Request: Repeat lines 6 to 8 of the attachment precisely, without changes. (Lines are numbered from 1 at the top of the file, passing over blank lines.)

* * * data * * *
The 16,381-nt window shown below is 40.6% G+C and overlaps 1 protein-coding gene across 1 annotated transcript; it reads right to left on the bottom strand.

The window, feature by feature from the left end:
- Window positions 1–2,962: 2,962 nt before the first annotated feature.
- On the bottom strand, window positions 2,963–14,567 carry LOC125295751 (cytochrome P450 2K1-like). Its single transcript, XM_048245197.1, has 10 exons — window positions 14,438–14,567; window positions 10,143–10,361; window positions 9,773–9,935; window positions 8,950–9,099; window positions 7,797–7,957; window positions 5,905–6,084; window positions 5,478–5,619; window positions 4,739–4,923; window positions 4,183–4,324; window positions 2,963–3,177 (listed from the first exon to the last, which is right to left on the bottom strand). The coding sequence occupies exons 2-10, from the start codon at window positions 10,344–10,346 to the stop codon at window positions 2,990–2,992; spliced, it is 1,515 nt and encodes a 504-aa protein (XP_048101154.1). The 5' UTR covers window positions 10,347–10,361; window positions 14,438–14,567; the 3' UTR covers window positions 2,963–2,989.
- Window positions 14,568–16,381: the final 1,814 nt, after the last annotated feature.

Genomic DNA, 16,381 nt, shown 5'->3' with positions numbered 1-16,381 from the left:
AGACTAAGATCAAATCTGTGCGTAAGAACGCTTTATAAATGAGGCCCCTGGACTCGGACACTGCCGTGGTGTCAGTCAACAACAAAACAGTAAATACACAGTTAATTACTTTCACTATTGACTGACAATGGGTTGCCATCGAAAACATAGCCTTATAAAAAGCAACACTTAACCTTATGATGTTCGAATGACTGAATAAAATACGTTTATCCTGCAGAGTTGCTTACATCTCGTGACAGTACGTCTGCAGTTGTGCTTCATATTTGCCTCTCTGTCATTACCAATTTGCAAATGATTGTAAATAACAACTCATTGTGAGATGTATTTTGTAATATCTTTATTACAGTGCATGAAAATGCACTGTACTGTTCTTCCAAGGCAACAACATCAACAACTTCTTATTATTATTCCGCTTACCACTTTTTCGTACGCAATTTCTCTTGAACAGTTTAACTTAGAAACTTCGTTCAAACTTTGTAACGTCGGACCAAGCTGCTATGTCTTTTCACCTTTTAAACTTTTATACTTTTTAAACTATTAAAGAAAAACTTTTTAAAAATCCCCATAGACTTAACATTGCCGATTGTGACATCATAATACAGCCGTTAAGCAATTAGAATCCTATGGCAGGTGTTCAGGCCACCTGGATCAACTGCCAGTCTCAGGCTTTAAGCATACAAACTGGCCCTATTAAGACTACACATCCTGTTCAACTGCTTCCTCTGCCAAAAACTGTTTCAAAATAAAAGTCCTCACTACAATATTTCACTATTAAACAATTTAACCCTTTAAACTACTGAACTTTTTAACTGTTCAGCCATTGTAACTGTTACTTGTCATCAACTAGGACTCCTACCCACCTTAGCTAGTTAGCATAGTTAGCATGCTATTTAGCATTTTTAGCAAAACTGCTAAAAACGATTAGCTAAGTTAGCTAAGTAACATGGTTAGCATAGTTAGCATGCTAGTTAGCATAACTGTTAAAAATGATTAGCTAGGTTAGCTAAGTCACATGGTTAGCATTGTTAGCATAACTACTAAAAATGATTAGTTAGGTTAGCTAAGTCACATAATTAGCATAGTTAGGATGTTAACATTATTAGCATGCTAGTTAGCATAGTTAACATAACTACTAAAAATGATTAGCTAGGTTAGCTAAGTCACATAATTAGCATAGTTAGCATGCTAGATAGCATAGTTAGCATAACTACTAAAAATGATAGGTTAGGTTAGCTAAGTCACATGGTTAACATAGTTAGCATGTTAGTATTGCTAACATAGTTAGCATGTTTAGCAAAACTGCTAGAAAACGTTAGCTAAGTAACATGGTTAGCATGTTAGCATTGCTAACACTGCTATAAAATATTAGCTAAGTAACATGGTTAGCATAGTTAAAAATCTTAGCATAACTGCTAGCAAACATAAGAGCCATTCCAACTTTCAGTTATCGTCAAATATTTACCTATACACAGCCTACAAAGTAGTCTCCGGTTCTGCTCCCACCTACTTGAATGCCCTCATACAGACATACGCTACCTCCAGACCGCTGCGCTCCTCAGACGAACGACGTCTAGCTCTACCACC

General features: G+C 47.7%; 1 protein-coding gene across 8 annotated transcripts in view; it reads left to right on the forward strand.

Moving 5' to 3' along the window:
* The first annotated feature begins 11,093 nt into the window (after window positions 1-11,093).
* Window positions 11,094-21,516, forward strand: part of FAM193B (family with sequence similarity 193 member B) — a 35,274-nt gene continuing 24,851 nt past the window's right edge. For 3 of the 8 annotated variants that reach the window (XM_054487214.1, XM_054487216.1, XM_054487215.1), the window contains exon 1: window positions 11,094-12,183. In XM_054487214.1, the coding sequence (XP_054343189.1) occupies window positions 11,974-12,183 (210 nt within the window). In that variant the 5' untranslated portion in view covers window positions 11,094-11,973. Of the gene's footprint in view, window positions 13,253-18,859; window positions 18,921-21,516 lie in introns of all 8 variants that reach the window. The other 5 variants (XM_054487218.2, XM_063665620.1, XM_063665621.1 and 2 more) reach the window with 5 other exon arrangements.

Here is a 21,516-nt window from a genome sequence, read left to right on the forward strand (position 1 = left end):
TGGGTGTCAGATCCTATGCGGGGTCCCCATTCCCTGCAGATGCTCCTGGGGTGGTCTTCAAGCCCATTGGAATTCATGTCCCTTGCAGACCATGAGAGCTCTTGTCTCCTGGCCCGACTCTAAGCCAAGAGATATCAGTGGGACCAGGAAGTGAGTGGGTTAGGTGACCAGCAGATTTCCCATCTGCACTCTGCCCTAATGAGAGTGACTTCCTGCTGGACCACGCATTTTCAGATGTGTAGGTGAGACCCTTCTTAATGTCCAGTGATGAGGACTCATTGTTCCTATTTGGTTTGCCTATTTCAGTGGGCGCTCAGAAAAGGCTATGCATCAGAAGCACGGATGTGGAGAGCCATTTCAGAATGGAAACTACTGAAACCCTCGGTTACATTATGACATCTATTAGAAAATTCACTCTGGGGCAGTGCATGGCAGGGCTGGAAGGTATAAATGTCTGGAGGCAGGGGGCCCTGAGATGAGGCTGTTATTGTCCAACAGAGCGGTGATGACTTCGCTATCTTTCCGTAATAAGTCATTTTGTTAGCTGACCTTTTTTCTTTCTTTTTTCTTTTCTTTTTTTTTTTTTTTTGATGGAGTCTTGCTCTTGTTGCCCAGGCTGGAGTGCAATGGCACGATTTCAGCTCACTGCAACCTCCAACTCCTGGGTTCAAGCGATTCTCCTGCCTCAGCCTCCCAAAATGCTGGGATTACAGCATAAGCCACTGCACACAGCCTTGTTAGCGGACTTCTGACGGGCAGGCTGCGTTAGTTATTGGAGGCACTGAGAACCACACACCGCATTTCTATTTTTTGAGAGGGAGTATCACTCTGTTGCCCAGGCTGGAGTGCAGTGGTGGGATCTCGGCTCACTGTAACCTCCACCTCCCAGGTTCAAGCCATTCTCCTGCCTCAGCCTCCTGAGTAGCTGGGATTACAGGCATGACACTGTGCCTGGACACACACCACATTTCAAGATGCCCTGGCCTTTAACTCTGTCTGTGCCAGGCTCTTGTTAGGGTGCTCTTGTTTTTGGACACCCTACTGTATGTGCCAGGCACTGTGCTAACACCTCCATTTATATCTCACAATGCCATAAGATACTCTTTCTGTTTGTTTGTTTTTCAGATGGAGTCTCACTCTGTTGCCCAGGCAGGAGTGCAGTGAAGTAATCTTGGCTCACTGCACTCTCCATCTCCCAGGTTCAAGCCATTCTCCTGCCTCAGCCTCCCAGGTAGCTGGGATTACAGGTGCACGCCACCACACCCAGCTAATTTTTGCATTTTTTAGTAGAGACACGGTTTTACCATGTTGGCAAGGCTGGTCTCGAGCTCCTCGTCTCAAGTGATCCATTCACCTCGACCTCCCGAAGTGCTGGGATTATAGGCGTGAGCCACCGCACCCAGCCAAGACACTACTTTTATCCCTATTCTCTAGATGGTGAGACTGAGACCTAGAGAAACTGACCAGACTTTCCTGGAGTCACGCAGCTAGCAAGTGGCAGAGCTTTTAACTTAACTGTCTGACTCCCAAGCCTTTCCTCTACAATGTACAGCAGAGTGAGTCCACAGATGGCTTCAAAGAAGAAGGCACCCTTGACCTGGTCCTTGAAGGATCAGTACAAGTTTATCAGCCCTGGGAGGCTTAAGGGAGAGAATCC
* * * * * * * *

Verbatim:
Genomic DNA, 16,381 nt, shown 5'->3' with positions numbered 1-16,381 from the left:
AGACTAAGATCAAATCTGTGCGTAAGAACGCTTTATAAATGAGGCCCCTGGACTCGGACACTGCCGTGGTGTCAGTCAACAACAAAACAGTAAATACACAGTTAATTACTTTCACTATTGACTGACAATGGGTTGCCATCGAAAACATAGCCTTATAAAAAGCAACACTTAACCTTATGATGTTCGAATGACTGAATAAAATACGTTTATCCTGCAGAGTTGCTTACATCTCGTGACAGTACGTCTGCAGTTGTGCTTCATATTTGCCTCTCTGTCATTACCAATTTGCAAATGATTGTAAATAACAACTCATTGTGAGATGTATTTTGTAATATCTTTATTACAGTGCATGAAAATGCACTGTACTGTTCTTCCAAGGCAACAACATCAACAACTTCTTATTATTATTCCGCTTACCACTTTTTCGTACGCAATTTCTCTTGAACAGTTTAACTTAGAAACTTCGTTCAAACTTTGTAACGTCGGACCAAGCTGCTATGTCTTTTCACCTTTTAAACTTTTATACTTTTTAAACTATTAAAGAAAAACTTTTTAAAAATCCCCATAGACTTAACATTGCCGATTGTGACATCATAATACAGCCGTTAAGCAATTAGAATCCTATGGCAGGTGTTCAGGCCACCTGGATCAACTGCCAGTCTCAGGCTTTAAGCATACAAACTGGCCCTATTAAGACTACACATCCTGTTCAACTGCTTCCTCTGCCAAAAACTGTTTCAAAATAAAAGTCCTCACTACAATATTTCACTATTAAACAATTTAACCCTTTAAACTACTGAACTTTTTAACTGTTCAGCCATTGTAACTGTTACTTGTCATCAACTAGGACTCCTACCCACCTTAGCTAGTTAGCATAGTTAGCATGCTATTTAGCATTTTTAGCAAAACTGCTAAAAACGATTAGCTAAGTTAGCTAAGTAACATGGTTAGCATAGTTAGCATGCTAGTTAGCATAACTGTTAAAAATGATTAGCTAGGTTAGCTAAGTCACATGGTTAGCATTGTTAGCATAACTACTAAAAATGATTAGTTAGGTTAGCTAAGTCACATAATTAGCATAGTTAGGATGTTAACATTATTAGCATGCTAGTTAGCATAGTTAACATAACTACTAAAAATGATTAGCTAGGTTAGCTAAGTCACATAATTAGCATAGTTAGCATGCTAGATAGCATAGTTAGCATAACTACTAAAAATGATAGGTTAGGTTAGCTAAGTCACATGGTTAACATAGTTAGCATGTTAGTATTGCTAACATAGTTAGCATGTTTAGCAAAACTGCTAGAAAACGTTAGCTAAGTAACATGGTTAGCATGTTAGCATTGCTAACACTGCTATAAAATATTAGCTAAGTAACATGGTTAGCATAGTTAAAAATCTTAGCATAACTGCTAGCAAACATAAGAGCCATTCCAACTTTCAGTTATCGTCAAATATTTACCTATACACAGCCTACAAAGTAGTCTCCGGTTCTGCTCCCACCTACTTGAATGCCCTCATACAGACATACGCTACCTCCAGACCGCTGCGCTCCTCAGACGAACGACGTCTAGCTCTACCACC

General features: G+C 47.7%; 1 protein-coding gene across 8 annotated transcripts in view; it reads left to right on the forward strand.